Sure, there is defense, baserunning and strategy. But at the core of baseball, it's pitcher versus hitter. And up until a few years ago, the hitters had dominated for more than a decade.
Not anymore. Things have swung full circle in favor of the pitcher - this postseason is full of examples, with Justin Verlander, Clayton Kershaw and Adam Wainwright shutting down offenses.
It's said that good pitching will beat good hitting. Not exactly true, but the percentage will play in favor of a pitcher against a hitter, all things being equal.
The pitcher has a defense behind him that today has information on opposing batters' tendencies and hitting patterns, plus managers who will go to extremes on defensive strategy.
From 1995 into the 2000s, hitters had the benefit of HGH and PEDs that increased strength. Combined with small parks, loaded bats and small strike zones, hitters ruled.
Only a few pitchers stood tall during that era, including Greg Maddux, Roy Halladay, Tom Glavine and Randy Johnson. But now, as the game has been cleansed, there is a more level competition between pitcher and hitter.
That pair of 1-0 games in the league championship series on Saturday made history. For me, it just substantiated my theory that the pendulum has swung.
Of course, it's not nearly as evident during the regular season because hitters can make up statistical ground against mediocre pitching. But a quick look at the league-leading totals in the regular season would also indicate a serious hitting decline.
Three hitters separated themselves from the pack this year - Miguel Cabrera, Chris Davis, and Paul Goldschmidt. Eliminate them and 109 RBIs and 36 home runs led the majors.
Those are mid-1970s numbers. I twice led the NL in home runs with 36, once with 37 and twice with 38, and once had the most RBIs with just over 100.
Pitchers have made tremendous strides over the last 20 years. Hitters have made few, if any.
As pitchers have become bigger and stronger, they have raised the average fastball speed by 4-5 mph over that period. Once Nolan Ryan was a freak, then Dwight Gooden, then Johnson as they threw in the mid-90s.
Now every team has seven or eight guys who throw in the mid-90s, and many in the minor leagues as well. Think about that: Today's hitters see a Nolan Ryan fastball at some point in every game. For me, it was one game and a dozen at-bats a year.
The Cardinals have three starters in a row throwing 95 with great secondary stuff, and a closer in Trevor Rosenthal who throws 100.
Used to be we'd say, "he throws hard, but has no idea where it's going." No more. They throw hard and know how to pitch.
Now add into the mix postseason pressure, where hitters are anxious to be the hero, refuse to walk and don't make adjustments game to game. This new breed of savvy flamethrower eats them up.
Michael Wacha, a rookie, and the St. Louis bullpen shut down the Dodgers 1-0 on Saturday. Then Anibal Sanchez and the Detroit relievers beat Boston - the highest-scoring team in the majors - by the same score a few hours later.
Combined with Max Scherzer and Verlander, the Tigers have taken no-hitters into the sixth inning in three straight postseason games.
Look, I was once a pretty good hitter, a World Series MVP in 1980 and goat in 1983. In 1983, I went 1 for 20 in a loss to the Orioles, so I'm not grasping at straws here. I know hitting. I know why guys go cold in the postseason.
Hitting with normal season pressure is different. In the postseason, you're facing the best pitchers, with a huge television audience and the temptation to become a national hero in every at-bat.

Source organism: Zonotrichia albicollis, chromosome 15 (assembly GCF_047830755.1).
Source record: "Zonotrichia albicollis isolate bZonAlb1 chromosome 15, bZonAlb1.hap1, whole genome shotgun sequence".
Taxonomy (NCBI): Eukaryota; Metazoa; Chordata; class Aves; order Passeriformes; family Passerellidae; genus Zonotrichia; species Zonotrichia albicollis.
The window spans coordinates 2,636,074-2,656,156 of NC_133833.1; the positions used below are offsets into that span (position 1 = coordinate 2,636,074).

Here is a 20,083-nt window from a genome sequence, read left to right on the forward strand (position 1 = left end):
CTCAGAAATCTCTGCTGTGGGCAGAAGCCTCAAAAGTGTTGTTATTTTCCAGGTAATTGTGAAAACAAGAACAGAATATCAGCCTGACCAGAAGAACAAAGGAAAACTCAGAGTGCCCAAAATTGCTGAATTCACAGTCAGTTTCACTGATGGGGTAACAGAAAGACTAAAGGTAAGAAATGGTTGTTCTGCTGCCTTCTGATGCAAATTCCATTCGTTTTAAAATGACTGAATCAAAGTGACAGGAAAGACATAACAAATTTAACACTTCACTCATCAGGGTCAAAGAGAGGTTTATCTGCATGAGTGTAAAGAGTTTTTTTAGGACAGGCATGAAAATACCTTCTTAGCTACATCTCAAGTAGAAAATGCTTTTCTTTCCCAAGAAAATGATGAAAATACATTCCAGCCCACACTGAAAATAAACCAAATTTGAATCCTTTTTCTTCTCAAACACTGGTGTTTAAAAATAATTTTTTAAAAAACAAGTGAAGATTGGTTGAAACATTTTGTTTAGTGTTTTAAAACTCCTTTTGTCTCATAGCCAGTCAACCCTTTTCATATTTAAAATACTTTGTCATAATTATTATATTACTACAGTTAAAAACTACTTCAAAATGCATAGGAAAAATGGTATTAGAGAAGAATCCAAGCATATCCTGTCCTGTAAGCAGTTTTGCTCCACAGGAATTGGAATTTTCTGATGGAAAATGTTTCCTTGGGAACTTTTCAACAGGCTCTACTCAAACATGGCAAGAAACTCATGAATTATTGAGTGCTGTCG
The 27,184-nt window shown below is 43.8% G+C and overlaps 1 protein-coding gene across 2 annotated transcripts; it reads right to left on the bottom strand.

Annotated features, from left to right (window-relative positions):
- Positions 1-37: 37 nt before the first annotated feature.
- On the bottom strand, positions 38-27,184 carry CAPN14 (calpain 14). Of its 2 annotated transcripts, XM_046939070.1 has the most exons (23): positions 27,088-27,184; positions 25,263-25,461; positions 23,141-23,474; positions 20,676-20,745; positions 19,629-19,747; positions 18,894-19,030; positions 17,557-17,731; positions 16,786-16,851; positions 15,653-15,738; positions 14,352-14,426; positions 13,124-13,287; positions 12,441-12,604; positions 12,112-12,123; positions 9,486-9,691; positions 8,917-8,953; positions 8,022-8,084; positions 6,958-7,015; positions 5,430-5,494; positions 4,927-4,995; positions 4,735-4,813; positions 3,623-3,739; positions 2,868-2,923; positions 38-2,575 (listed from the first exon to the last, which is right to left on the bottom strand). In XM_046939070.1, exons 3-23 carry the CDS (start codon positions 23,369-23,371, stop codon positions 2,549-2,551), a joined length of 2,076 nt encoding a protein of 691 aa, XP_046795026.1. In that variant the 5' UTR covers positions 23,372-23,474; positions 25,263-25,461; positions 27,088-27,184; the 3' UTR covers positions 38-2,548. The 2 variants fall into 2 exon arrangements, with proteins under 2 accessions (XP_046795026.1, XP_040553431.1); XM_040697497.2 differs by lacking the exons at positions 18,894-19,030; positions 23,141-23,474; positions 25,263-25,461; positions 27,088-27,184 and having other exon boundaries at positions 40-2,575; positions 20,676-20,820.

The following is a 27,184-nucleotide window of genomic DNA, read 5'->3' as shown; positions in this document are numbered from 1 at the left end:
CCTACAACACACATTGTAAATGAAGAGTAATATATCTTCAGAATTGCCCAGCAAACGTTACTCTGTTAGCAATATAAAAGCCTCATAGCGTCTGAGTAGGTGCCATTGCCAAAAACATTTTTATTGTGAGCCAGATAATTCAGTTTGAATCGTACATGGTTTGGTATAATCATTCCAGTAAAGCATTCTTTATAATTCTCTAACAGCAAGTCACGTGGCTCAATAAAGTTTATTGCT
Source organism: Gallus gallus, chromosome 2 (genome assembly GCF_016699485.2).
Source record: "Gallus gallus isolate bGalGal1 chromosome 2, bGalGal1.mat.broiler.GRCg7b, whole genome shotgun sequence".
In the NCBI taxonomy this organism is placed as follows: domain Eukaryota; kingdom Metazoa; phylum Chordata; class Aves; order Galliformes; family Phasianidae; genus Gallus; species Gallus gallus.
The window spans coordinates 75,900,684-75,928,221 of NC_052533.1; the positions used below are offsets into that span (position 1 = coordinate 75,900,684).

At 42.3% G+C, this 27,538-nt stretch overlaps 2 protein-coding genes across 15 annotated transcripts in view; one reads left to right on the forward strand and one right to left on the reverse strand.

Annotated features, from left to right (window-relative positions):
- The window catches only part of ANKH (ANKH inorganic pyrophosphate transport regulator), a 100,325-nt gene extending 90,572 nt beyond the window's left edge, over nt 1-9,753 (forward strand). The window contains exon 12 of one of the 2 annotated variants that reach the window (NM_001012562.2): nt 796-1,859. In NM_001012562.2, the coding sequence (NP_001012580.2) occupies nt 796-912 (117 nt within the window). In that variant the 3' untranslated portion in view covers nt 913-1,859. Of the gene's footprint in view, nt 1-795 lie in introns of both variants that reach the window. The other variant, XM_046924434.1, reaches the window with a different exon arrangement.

It's plain and simple on TV. Watch the overaggressive home run swings, especially with two strikes. Watch how teams can't scratch out a run because hitters lose the feel for the opposite field and advancing runners.
The A's struck out 57 times in their five-game series against Detroit. Imagine that, 57 times. Some would say it's not the strikeouts, it's when you strike out.
Oakland hitters made no adjustment with two strikes when several times contact would have produced important runs.
Postseason hitting is all about scratching out a run with a walk, a bunt, a stolen base and a sac fly, making the opposition have to score twice to beat you. That's the only kind of approach that can beat Verlander. Swinging for the fences is futile.
In general, that's the state of hitting today. Hitters aren't accountable, they don't value contact, don't have a "go-to" swing in the arsenal for contact at-bats.
What is a "go-to" swing? It's a swing that produces contact. It gives the hitter the confidence to wait and identify the pitch, and get a piece of the ball with two strikes. It makes a hitter tough to strike out, like Pete Rose or Rod Carew. What happened to hitters like that, hitters tough to strike out?
The Cardinals have those players - low-strikeout, high-contact hitters. They use the entire field. They are well coached and drilled on the value of thinking small, but being aggressive at the same time. Credit Mark McGwire, who coached both teams playing in the NLCS. He's communicating something and his hitters are listening.
Watch the Cardinals hitters and compare them with the other teams. They don't swing for home runs, they swing for contact to all fields, and home runs are accidents. Their goal is to score one more run than the opposition. I wonder how they'd fare against their own pitchers?
Hitting a baseball is said to be the toughest thing in sports. Better said, it's putting the bat on a 95 mph fastball for a basehit up the middle, with a man on third and one out in the postseason. That seems to be the toughest thing to do in sports.
Here's a secret for any hitter reading this: A short, quick chop down-stroke will create contact on any fastball. Try it, you may end up with a home run.